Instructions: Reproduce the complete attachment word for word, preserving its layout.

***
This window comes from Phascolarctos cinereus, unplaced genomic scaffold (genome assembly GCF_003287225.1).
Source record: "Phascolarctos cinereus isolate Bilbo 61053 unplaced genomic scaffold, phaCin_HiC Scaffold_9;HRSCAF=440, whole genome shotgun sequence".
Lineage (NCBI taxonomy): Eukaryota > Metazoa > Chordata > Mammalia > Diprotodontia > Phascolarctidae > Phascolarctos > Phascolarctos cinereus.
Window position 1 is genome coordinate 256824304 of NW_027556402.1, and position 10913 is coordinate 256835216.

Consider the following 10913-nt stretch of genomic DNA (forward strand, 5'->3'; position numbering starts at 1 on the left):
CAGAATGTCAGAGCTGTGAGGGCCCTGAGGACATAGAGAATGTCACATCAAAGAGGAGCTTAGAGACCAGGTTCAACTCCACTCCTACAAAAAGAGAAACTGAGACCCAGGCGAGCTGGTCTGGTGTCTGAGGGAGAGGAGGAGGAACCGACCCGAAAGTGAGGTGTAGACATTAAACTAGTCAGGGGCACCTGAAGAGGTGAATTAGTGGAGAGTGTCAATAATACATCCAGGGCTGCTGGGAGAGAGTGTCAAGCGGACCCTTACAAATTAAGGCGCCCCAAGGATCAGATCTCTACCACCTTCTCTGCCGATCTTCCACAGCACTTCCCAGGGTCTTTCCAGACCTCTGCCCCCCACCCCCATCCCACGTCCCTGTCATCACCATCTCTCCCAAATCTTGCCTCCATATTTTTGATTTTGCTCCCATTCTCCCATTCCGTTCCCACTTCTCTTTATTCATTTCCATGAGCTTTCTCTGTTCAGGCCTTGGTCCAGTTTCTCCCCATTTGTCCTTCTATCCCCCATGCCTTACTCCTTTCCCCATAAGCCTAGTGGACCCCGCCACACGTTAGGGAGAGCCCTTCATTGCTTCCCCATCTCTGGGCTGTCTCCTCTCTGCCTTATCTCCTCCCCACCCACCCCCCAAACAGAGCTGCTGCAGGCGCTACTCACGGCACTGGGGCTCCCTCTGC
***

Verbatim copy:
This window comes from Phascolarctos cinereus, unplaced genomic scaffold (genome assembly GCF_003287225.1).
Source record: "Phascolarctos cinereus isolate Bilbo 61053 unplaced genomic scaffold, phaCin_HiC Scaffold_9;HRSCAF=440, whole genome shotgun sequence".
Lineage (NCBI taxonomy): Eukaryota > Metazoa > Chordata > Mammalia > Diprotodontia > Phascolarctidae > Phascolarctos > Phascolarctos cinereus.
Window position 1 is genome coordinate 256824304 of NW_027556402.1, and position 10913 is coordinate 256835216.

Consider the following 10913-nt stretch of genomic DNA (forward strand, 5'->3'; position numbering starts at 1 on the left):
CAGAATGTCAGAGCTGTGAGGGCCCTGAGGACATAGAGAATGTCACATCAAAGAGGAGCTTAGAGACCAGGTTCAACTCCACTCCTACAAAAAGAGAAACTGAGACCCAGGCGAGCTGGTCTGGTGTCTGAGGGAGAGGAGGAGGAACCGACCCGAAAGTGAGGTGTAGACATTAAACTAGTCAGGGGCACCTGAAGAGGTGAATTAGTGGAGAGTGTCAATAATACATCCAGGGCTGCTGGGAGAGAGTGTCAAGCGGACCCTTACAAATTAAGGCGCCCCAAGGATCAGATCTCTACCACCTTCTCTGCCGATCTTCCACAGCACTTCCCAGGGTCTTTCCAGACCTCTGCCCCCCACCCCCATCCCACGTCCCTGTCATCACCATCTCTCCCAAATCTTGCCTCCATATTTTTGATTTTGCTCCCATTCTCCCATTCCGTTCCCACTTCTCTTTATTCATTTCCATGAGCTTTCTCTGTTCAGGCCTTGGTCCAGTTTCTCCCCATTTGTCCTTCTATCCCCCATGCCTTACTCCTTTCCCCATAAGCCTAGTGGACCCCGCCACACGTTAGGGAGAGCCCTTCATTGCTTCCCCATCTCTGGGCTGTCTCCTCTCTGCCTTATCTCCTCCCCACCCACCCCCCAAACAGAGCTGCTGCAGGCGCTACTCACGGCACTGGGGCTCCCTCTGC